My thoughts on the Christian faith

The good, the bad and the ugly


Will Anderson, News Editor

  Editor’s note: Anderson’s commentary was inspired by the book “Blue Like Jazz” by Donald Miller.

 If you were to walk down the street and ask a handful of people about their thoughts on Christianity, each one would have a different response.

  Some might be faithful, others disgusted by it, hurt by it, misunderstood by it – all of that to say, the real explanations and confessions need to come from us Christians.

  Christians are called to the seemingly simple task of following and believing in Jesus Christ and letting their faith reside in the work of God.

  But there aren’t many “Christians” who do this, and I am one of the many that gets wrapped up in their own egotistical agenda and judgmentalism, forgetting to do what I was originally called to do.

  The televised Christian is a white middle- to upper-class Republican, whose faith in their political ideology is much stronger than their faith in God.

  The ancient Christian went on massacres throughout the world to claim land that was “rightfully theirs” and administered to them “by God.”

  The modern evangelical forces his faith down your throat and would rather win his argument with you about theology than insightfully minister to you about it.  

  And as I reflect upon my life, my actions and the conversations I have regarding my faith, I am all of these things.

  I am political, I am prideful and I am entitled beyond belief. I need to be humbled. And as I continue my walk through faith, I am reminded of that every day.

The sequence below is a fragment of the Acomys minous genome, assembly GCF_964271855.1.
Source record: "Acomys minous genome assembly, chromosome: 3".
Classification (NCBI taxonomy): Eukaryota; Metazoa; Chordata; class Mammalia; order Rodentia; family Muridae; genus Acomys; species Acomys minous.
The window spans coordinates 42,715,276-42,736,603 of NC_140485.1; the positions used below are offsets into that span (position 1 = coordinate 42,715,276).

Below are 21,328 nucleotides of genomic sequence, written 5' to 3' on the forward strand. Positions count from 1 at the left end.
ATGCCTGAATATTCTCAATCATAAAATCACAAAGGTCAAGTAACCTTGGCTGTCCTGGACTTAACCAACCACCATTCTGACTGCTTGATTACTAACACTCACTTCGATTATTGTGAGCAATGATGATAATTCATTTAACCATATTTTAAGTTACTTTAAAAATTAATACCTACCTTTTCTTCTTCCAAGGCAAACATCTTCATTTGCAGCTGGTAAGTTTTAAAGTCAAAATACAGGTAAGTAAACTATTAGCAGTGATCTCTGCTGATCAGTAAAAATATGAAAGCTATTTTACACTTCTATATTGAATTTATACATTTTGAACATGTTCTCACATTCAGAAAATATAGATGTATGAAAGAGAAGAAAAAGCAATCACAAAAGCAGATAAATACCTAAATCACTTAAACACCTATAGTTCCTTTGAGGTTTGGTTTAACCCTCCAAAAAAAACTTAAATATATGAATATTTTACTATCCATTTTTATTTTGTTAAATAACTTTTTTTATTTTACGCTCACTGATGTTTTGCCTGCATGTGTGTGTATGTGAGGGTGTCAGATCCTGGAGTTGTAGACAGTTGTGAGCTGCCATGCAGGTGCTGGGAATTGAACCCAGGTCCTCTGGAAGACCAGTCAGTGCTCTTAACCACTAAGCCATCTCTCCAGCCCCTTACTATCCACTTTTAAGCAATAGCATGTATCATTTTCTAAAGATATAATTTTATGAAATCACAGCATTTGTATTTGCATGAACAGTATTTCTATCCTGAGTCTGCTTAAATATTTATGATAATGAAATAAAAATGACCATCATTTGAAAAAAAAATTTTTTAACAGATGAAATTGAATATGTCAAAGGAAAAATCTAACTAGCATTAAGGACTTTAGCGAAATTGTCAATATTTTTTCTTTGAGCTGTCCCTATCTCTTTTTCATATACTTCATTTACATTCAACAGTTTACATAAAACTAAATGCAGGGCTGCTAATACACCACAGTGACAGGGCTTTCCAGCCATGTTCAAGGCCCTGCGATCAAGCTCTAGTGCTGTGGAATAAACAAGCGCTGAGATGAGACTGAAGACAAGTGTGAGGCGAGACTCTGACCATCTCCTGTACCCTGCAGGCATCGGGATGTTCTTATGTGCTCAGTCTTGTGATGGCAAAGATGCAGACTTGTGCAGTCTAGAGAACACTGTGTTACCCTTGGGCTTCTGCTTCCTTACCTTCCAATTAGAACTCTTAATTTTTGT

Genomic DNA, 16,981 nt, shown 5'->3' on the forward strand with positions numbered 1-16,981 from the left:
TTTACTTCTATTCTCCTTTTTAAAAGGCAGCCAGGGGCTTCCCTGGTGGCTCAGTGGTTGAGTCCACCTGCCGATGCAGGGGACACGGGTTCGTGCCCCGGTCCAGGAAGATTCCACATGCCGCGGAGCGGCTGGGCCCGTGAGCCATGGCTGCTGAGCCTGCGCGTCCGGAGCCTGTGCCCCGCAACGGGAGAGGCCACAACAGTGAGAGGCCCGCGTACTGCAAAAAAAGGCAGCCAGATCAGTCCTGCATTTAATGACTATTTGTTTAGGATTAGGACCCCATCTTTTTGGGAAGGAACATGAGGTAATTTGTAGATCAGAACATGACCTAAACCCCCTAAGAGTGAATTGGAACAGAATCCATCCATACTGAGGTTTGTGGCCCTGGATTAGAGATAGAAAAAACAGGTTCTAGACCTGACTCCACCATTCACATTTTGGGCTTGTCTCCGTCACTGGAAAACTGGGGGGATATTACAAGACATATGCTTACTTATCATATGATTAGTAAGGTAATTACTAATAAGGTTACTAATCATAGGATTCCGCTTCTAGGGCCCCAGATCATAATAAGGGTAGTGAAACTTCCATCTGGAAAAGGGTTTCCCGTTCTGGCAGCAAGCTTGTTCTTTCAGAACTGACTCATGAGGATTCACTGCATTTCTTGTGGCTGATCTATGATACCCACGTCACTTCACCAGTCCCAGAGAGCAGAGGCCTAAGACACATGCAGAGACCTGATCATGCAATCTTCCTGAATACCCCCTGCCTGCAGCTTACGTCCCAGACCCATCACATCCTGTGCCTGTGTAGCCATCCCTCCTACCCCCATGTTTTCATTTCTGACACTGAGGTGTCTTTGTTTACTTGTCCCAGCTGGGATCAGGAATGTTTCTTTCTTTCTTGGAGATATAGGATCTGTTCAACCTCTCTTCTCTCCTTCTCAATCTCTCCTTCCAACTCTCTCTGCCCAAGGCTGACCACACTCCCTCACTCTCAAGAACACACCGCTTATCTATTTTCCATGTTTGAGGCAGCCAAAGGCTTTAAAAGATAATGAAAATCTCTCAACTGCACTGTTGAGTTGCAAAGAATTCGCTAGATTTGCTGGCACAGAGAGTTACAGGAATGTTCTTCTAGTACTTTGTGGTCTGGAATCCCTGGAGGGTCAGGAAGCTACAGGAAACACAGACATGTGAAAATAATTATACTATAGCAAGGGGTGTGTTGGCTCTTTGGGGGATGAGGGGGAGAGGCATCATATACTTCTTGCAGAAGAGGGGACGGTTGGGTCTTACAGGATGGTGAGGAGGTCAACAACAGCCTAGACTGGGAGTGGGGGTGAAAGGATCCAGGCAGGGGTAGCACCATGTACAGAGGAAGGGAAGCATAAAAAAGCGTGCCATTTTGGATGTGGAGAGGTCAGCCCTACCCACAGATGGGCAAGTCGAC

If I am truly supposed to be the loving individual that Jesus calls me to be, my efforts have fallen incredibly far from that.

  Not to say I will be perfect, or that anyone is even capable of perfection, but if I lived a life that really reflected this Christian faith I profess, I would be a completely different individual.

  It’s easy to say I am a Christian. It’s easy to go to church on Sunday morning. It’s easy to go through the motions of faith, as it is with anything you halfheartedly pursue in life.

  The challenge is that we all have such a minuscule grasp on selflessness, and that’s the life Jesus lived, a selfless one – that’s the life that I should live, but I don’t. And at a very profound level, a Christian is someone who is being set free from a preoccupation with self.     

  Starting a conversation about Christianity is like biting into a lemon. It’s distasteful. It doesn’t regularly happen, and when it does the people who actually enjoy it always seem a little bit off the rocker.

  I am somewhere in between enjoying the lemon and wincing at the sour juice that bursts in my mouth.

  I think the conversation should be a beautiful one, but I think I am the reason it isn’t.

  Christians often like to fix the brokenness around them before they address the brokenness within themselves.